The adult human heart is about the size of a large fist, divided into four chambers that beat in precise harmony about 100,000 times a day to circulate blood throughout the body. That’s a very dynamic system, and also a very challenging one to study in real-time in the lab. Understanding how the heart forms within developing human embryos is another formidable challenge. So, you can see why researchers are excited by the creation of tiny, 3D heart chambers with the ability to exist (see image above) and even beat (see video below) in a lab dish, or as scientists  say “in vitro.”

iPS heart cells video

Credit: Zhen Ma et al., Nature Communications

To achieve this feat, an NIH-funded team from University of California, Berkeley, and Gladstone Institute of Cardiovascular Disease, San Francisco turned to human induced pluripotent stem (iPS) cell technology. The resulting heart chambers may be miniscule—measuring no more than a couple of hair-widths across—but they hold huge potential for everything from improving understanding of cardiac development to speeding drug toxicity screening.

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The Acid Test: Turning Regular Cells Into Stem Cells

Green blobs on a grey background

Caption: A new type of stem cells, called STAPs.
Credit:
Haruko Obokata, RIKEN Ctr. for Dev. Biol., Kobe, Japan

Updated July 2, 2014: Since these two papers were published in the journal Nature, more than a dozen research teams have been unable to replicate the STAP findings. On April 1, RIKEN found the main author Haruko Obokata guilty of scientific misconduct. On July 2, Nature accepted requests from all co-authors to retract the papers and published an editorial discussing the retractions.

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Taking a 30-minute soak in a bath of acid might not sound like a good thing. But it happens to be the latest—and the most shockingly simple—strategy for creating stem cells.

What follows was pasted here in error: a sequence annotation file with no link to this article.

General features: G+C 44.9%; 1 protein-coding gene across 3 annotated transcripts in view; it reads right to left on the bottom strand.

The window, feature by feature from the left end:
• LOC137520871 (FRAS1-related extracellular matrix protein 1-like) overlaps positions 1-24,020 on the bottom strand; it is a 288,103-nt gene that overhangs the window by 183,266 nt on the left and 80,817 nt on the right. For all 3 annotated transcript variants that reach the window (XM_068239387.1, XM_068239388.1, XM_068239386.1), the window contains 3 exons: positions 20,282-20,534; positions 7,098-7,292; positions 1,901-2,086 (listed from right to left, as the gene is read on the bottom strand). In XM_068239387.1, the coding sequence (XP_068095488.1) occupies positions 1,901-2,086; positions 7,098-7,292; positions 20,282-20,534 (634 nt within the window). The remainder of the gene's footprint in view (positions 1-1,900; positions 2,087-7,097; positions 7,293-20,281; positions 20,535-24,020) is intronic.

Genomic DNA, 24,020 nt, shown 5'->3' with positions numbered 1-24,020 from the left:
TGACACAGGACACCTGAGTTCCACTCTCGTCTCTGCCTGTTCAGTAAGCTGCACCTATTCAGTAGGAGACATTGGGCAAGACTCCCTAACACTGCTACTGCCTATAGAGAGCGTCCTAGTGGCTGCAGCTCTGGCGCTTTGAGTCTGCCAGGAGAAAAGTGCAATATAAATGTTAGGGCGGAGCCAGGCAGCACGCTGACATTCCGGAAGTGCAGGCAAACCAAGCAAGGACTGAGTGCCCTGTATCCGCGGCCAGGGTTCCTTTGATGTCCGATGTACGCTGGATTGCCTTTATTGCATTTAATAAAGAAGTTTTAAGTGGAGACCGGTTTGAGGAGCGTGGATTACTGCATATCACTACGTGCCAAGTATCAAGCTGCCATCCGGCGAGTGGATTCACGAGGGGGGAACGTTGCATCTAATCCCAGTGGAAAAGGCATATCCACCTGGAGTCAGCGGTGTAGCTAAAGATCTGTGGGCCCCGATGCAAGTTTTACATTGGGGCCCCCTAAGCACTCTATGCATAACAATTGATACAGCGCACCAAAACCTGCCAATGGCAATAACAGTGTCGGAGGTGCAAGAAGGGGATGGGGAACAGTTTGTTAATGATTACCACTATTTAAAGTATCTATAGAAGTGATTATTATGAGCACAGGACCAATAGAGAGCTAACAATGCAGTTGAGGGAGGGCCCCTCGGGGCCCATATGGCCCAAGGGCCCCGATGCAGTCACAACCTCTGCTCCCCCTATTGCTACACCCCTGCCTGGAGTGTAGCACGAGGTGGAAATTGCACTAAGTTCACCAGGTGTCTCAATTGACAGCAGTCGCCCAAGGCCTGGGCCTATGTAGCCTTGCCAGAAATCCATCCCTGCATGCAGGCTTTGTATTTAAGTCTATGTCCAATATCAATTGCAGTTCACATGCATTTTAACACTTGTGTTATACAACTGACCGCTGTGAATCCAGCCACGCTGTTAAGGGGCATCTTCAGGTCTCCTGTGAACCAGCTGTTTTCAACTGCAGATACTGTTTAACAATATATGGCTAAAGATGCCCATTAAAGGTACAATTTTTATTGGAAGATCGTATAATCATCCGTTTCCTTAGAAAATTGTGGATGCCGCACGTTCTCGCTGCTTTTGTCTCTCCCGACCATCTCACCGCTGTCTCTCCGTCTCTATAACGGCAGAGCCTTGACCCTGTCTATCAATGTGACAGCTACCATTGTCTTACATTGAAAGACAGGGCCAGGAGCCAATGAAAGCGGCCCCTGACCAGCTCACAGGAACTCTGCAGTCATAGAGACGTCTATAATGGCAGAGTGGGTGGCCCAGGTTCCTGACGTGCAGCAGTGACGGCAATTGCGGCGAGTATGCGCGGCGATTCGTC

The powerful appeal of stem cells for science and medicine lies in the fact that they are both self-renewing and pluripotent, which means they can develop into almost any type of cell in the body. Stem cell technology offers an essentially limitless supply of specialized cells to researchers for exploring the fundamentals of biology, screening for new drugs, and developing new ways to regenerate damaged tissue and repair diseased organs.

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Reprograming Adult Cells to Produce Blood Vessels

Green mesh with blue dots over a thick red mesh

Caption: New network of blood vessels (green) grown from reprogrammed adult human cells (blue: connective tissue, red: red blood cells)
Credit: Reproduced from R. Samuel et al, Proc Natl Acad Sci U S A. 2013;110:12774-9.

Individuals with heart disease, diabetes, and non-healing ulcers (which can lead to amputation) could all benefit greatly from new blood vessels to replace those that are diseased, damaged, or blocked. But engineering new blood vessels hasn’t yet been possible. Although we’ve learned how to reprogram human skin cells or white blood cells into so-called induced pluripotent stem (iPS) cells—which have the potential to develop into different cell types—we haven’t really had the right recipe to nudge those cells down a path toward blood vessel development.

But now NIH-funded researchers at Massachusetts General Hospital in Boston have taken another step in that direction. Continue reading